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Man who became trapped inside Edmonton public art charged with mischief



A man who became trapped inside a notable piece of Edmonton public art made of large silver spheres was arrested soon after firefighters helped him escape the structure.

Edmonton firefighters were called to the Talus Dome sculpture around 8:30 p.m. Sunday after someone walking by noticed a strange sight.

A man was inside the mound of polished stainless steel balls with no way out.

Connor Schwindt said he was on a post-Easter dinner run past the sculpture perched on the edge of Fox Drive and the Quesnell Bridge, when he noticed a commotion.


Firefighters were attempting to extricate the man. Schwindt said he asked firefighters if it was a man or animal trapped inside.

When he learned that it was a person inside, he began documenting the incident on his phone and poked his head inside the sculpture for a closer look.

He said the man inside the structure was beginning to panic.

“It was kind of like watching a mouse fall into a bucket,” said Schwindt.

“He was just kind of running around inside of it starting to freak out because he couldn’t get out.”


Man rescued from notable Edmonton artwork


A 26-year-old man is facing a mischief charge after being trapped inside a notable piece of Edmonton art after being rescued by Edmonton Fire Services. The video was shot by Connor Schwindt who posted it to his Instagram account ( The video has since gone viral.

Police say the man had climbed on top of the structure and became trapped inside soon after.

To extricate the man, firefighters had to cut into the structure and remove one of the balls, said Sarah Jackson, a spokesperson for Edmonton Fire Rescue Services.

Three crews, including a technical rescue team, were involved in the call, she said.

No injuries were reported.

Soon after the man slipped out of the sculpture, he was arrested.

Police say the man caused damage to several of the balls while climbing on top of the structure.

The 26-year-old was charged with one count of mischief over $5,000 then released, police said.

The public art installation has proven polarizing among Edmontonians for years.

Shiny spheres.
The Talus Dome was damaged during the extraction of a 26-year-old man who became trapped Sunday night. (Sam Brooks/CBC)

Hans Klaver is a fan of the piece, and made his way down to the rescue scene Sunday after hearing about it on Facebook.

“I like the balls, one of the few people who do, so I came down to have a look. There was a guy inside there,” he told CBC News on Monday.

“Apparently he climbed up top someplace, found a hole big enough to slither into and slithered down inside. And then he couldn’t get out.”

Klaver said he’s admired the shiny chrome exhibit for years and always wondered what it would look like from inside but has never been “curious or stupid enough” to give it a try.

He said he met the man’s girlfriend who advised Klaver that she never thought scaling the sculpture was a good idea.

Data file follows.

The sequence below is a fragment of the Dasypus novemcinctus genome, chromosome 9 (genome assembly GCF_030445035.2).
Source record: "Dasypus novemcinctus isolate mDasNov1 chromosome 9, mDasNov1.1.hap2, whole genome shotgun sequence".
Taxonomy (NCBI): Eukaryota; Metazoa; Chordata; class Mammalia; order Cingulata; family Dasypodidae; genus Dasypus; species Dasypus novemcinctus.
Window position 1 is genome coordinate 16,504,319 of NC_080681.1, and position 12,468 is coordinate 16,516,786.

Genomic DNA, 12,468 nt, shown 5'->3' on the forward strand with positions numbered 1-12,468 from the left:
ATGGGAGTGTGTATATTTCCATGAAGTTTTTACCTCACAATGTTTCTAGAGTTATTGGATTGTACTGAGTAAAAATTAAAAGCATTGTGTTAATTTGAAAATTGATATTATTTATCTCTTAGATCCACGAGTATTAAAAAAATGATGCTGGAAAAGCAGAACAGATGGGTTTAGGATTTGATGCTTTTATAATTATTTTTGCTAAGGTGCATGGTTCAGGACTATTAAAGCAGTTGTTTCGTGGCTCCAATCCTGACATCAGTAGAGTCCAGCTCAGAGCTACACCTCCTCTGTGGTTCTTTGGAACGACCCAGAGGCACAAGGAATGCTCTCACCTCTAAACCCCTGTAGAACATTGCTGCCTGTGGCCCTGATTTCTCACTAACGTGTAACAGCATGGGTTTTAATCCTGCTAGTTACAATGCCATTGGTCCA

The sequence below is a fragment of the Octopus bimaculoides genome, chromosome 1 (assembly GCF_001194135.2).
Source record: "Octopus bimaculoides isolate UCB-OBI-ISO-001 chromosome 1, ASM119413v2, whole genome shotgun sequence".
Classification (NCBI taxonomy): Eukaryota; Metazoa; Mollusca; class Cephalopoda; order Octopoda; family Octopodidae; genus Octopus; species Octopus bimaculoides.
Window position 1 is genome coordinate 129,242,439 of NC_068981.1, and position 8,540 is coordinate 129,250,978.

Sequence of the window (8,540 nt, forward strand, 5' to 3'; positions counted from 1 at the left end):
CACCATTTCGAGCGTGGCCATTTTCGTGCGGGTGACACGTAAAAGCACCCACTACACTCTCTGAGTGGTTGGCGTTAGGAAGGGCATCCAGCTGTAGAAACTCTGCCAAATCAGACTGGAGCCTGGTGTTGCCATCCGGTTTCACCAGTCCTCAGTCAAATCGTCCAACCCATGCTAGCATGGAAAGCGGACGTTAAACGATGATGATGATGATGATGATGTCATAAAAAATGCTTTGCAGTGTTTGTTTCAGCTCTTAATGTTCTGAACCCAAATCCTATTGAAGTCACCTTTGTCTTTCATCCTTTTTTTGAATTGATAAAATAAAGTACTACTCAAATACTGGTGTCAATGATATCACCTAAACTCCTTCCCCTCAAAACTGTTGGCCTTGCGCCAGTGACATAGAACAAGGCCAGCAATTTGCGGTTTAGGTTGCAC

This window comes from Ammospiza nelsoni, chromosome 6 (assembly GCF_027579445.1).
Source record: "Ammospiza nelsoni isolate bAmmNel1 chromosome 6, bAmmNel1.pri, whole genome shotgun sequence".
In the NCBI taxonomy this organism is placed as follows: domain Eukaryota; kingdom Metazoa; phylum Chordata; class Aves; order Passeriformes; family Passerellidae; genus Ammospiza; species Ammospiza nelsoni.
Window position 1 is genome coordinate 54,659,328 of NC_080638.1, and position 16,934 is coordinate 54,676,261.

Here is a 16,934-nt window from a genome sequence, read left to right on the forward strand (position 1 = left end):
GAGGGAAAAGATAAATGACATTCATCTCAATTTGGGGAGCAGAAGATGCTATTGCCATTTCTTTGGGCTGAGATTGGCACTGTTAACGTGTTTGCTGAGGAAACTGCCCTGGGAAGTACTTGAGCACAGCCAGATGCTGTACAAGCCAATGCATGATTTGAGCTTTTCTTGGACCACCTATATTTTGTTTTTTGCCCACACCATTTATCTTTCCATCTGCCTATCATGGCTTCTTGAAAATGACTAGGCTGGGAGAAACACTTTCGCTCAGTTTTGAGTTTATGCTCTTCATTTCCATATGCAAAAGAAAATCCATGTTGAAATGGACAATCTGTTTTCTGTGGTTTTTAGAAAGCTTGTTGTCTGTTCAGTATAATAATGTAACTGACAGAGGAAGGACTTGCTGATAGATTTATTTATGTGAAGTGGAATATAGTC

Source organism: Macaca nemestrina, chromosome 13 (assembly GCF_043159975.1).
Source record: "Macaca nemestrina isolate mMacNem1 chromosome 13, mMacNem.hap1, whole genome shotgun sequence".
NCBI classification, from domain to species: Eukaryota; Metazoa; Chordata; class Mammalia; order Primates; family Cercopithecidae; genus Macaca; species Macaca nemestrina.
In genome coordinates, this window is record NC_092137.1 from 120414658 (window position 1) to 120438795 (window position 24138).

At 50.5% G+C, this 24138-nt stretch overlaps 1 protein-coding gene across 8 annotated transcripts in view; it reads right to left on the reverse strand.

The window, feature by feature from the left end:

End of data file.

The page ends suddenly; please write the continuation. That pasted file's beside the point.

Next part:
“Maybe they should have left him there overnight, you know, throw him a sandwich or something,” Klaver said with a laugh.

“But they rescued him.”

The Talus Dome, maintained by the Edmonton Arts Council, is part of the City of Edmonton’s Public Art Collection.

Constructed in 2011, the structure designed by California-based artists Benjamin Ball and Gaston Nogues cost around $600,000.

‘Even stranger’

Schwindt said his video of the incident has since gone viral, and it’s no surprise. The installation, often referred to as the Talus Balls, has proven divisive among Edmontonians for years.

“Seeing a guy trapped in there was strange but seeing the social media fallout is even stranger,” he said.

“I mean it’s so Edmonton,” he said.  “How polarizing the Talus Balls are is already funny and to have some dude slip inside there … I just thought it was humorous.”



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Françoise Gilot, Whose Art Transcended Her Relationship With Picasso, Dies at 101 – Smithsonian Magazine



Gilot in studio

Françoise Gilot in her art studio circa 1982 in La Jolla, California
PL Gould / Images Press / Getty Images

Françoise Gilot, a lauded French artist who wrote candidly about her volatile relationship with Pablo Picasso, died this week at age 101. 

“She was an extremely talented artist, and we will be working on her legacy and the incredible paintings and works she is leaving us with,” says her daughter, Aurelia Engel, to Jocelyn Noveck of the Associated Press (AP).

New York’s Metropolitan Museum of Art and Museum of Modern Art, as well as the Centre Pompidou in Paris, are some of the museums that have displayed Gilot’s art. While Picasso may have influenced her work, her artistic career began before the two met, and the unique style she created was hers alone. 



A self-portrait painted by Gilot on view at a Christie’s exhibition in 2021

Dtaichwom Simlooa via Wikimedia Commons under CC BY-SA 4.0

Born in a suburb of Paris in 1921, Gilot developed an interest in painting as a child. Her mother—who had studied art history, ceramics and watercolor painting—was her first tutor, per the New York Times’ Alan Riding. Later, she took lessons with the Hungarian-French painter Endre Rozsda. Rozsda was Jewish, and he fled Paris in 1943.

The Guardian’s Charles Darwent recounts a prophetic final exchange between the student and her teacher: